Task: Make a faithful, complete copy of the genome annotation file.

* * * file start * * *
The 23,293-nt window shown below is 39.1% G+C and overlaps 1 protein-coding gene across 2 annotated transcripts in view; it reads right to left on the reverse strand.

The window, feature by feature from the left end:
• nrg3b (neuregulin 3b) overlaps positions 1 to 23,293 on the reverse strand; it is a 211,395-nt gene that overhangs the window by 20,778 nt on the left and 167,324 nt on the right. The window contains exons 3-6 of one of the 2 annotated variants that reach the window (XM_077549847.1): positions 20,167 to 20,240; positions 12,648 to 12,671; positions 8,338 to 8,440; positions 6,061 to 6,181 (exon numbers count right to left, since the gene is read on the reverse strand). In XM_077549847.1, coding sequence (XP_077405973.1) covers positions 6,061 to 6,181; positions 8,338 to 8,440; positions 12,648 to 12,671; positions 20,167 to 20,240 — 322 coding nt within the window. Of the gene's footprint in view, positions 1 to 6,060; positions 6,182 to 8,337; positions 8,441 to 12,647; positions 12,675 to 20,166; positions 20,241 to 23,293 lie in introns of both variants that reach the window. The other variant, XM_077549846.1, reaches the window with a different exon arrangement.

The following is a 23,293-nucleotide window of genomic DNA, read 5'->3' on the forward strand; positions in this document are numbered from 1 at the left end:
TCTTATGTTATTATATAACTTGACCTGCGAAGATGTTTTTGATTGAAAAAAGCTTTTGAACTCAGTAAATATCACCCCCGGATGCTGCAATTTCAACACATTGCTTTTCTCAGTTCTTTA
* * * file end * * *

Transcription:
The 23,293-nt window shown below is 39.1% G+C and overlaps 1 protein-coding gene across 2 annotated transcripts in view; it reads right to left on the reverse strand.

The window, feature by feature from the left end:
• nrg3b (neuregulin 3b) overlaps positions 1 to 23,293 on the reverse strand; it is a 211,395-nt gene that overhangs the window by 20,778 nt on the left and 167,324 nt on the right. The window contains exons 3-6 of one of the 2 annotated variants that reach the window (XM_077549847.1): positions 20,167 to 20,240; positions 12,648 to 12,671; positions 8,338 to 8,440; positions 6,061 to 6,181 (exon numbers count right to left, since the gene is read on the reverse strand). In XM_077549847.1, coding sequence (XP_077405973.1) covers positions 6,061 to 6,181; positions 8,338 to 8,440; positions 12,648 to 12,671; positions 20,167 to 20,240 — 322 coding nt within the window. Of the gene's footprint in view, positions 1 to 6,060; positions 6,182 to 8,337; positions 8,441 to 12,647; positions 12,675 to 20,166; positions 20,241 to 23,293 lie in introns of both variants that reach the window. The other variant, XM_077549846.1, reaches the window with a different exon arrangement.

The following is a 23,293-nucleotide window of genomic DNA, read 5'->3' on the forward strand; positions in this document are numbered from 1 at the left end:
TCTTATGTTATTATATAACTTGACCTGCGAAGATGTTTTTGATTGAAAAAAGCTTTTGAACTCAGTAAATATCACCCCCGGATGCTGCAATTTCAACACATTGCTTTTCTCAGTTCTTTA